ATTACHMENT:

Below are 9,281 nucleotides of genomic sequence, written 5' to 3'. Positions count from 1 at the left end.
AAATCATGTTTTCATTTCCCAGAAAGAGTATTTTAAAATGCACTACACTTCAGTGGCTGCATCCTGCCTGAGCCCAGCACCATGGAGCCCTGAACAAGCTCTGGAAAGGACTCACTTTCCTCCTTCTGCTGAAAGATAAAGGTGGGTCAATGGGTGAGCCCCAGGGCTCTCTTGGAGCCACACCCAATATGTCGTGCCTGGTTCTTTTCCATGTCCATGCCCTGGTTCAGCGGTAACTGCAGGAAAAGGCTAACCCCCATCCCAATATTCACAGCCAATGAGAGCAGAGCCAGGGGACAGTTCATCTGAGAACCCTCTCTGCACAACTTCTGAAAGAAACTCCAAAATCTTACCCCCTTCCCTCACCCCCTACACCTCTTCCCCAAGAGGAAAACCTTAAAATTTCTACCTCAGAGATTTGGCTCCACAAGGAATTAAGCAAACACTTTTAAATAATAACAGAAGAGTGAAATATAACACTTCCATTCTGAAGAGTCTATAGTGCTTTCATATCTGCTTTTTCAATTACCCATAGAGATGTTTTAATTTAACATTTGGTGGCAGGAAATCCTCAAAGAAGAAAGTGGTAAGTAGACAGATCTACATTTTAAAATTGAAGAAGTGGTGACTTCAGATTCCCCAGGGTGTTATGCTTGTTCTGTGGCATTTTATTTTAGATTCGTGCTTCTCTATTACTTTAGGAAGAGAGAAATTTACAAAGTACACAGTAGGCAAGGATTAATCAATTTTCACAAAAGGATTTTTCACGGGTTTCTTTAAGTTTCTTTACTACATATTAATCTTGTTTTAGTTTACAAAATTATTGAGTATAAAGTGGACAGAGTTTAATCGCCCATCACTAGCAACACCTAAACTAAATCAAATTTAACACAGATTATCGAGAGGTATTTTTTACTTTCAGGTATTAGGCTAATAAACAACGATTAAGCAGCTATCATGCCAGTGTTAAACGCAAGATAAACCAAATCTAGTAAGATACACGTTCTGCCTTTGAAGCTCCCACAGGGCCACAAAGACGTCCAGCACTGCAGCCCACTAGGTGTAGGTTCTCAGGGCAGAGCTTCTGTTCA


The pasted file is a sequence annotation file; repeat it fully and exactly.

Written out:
Below are 9,281 nucleotides of genomic sequence, written 5' to 3'. Positions count from 1 at the left end.
AAATCATGTTTTCATTTCCCAGAAAGAGTATTTTAAAATGCACTACACTTCAGTGGCTGCATCCTGCCTGAGCCCAGCACCATGGAGCCCTGAACAAGCTCTGGAAAGGACTCACTTTCCTCCTTCTGCTGAAAGATAAAGGTGGGTCAATGGGTGAGCCCCAGGGCTCTCTTGGAGCCACACCCAATATGTCGTGCCTGGTTCTTTTCCATGTCCATGCCCTGGTTCAGCGGTAACTGCAGGAAAAGGCTAACCCCCATCCCAATATTCACAGCCAATGAGAGCAGAGCCAGGGGACAGTTCATCTGAGAACCCTCTCTGCACAACTTCTGAAAGAAACTCCAAAATCTTACCCCCTTCCCTCACCCCCTACACCTCTTCCCCAAGAGGAAAACCTTAAAATTTCTACCTCAGAGATTTGGCTCCACAAGGAATTAAGCAAACACTTTTAAATAATAACAGAAGAGTGAAATATAACACTTCCATTCTGAAGAGTCTATAGTGCTTTCATATCTGCTTTTTCAATTACCCATAGAGATGTTTTAATTTAACATTTGGTGGCAGGAAATCCTCAAAGAAGAAAGTGGTAAGTAGACAGATCTACATTTTAAAATTGAAGAAGTGGTGACTTCAGATTCCCCAGGGTGTTATGCTTGTTCTGTGGCATTTTATTTTAGATTCGTGCTTCTCTATTACTTTAGGAAGAGAGAAATTTACAAAGTACACAGTAGGCAAGGATTAATCAATTTTCACAAAAGGATTTTTCACGGGTTTCTTTAAGTTTCTTTACTACATATTAATCTTGTTTTAGTTTACAAAATTATTGAGTATAAAGTGGACAGAGTTTAATCGCCCATCACTAGCAACACCTAAACTAAATCAAATTTAACACAGATTATCGAGAGGTATTTTTTACTTTCAGGTATTAGGCTAATAAACAACGATTAAGCAGCTATCATGCCAGTGTTAAACGCAAGATAAACCAAATCTAGTAAGATACACGTTCTGCCTTTGAAGCTCCCACAGGGCCACAAAGACGTCCAGCACTGCAGCCCACTAGGTGTAGGTTCTCAGGGCAGAGCTTCTGTTCA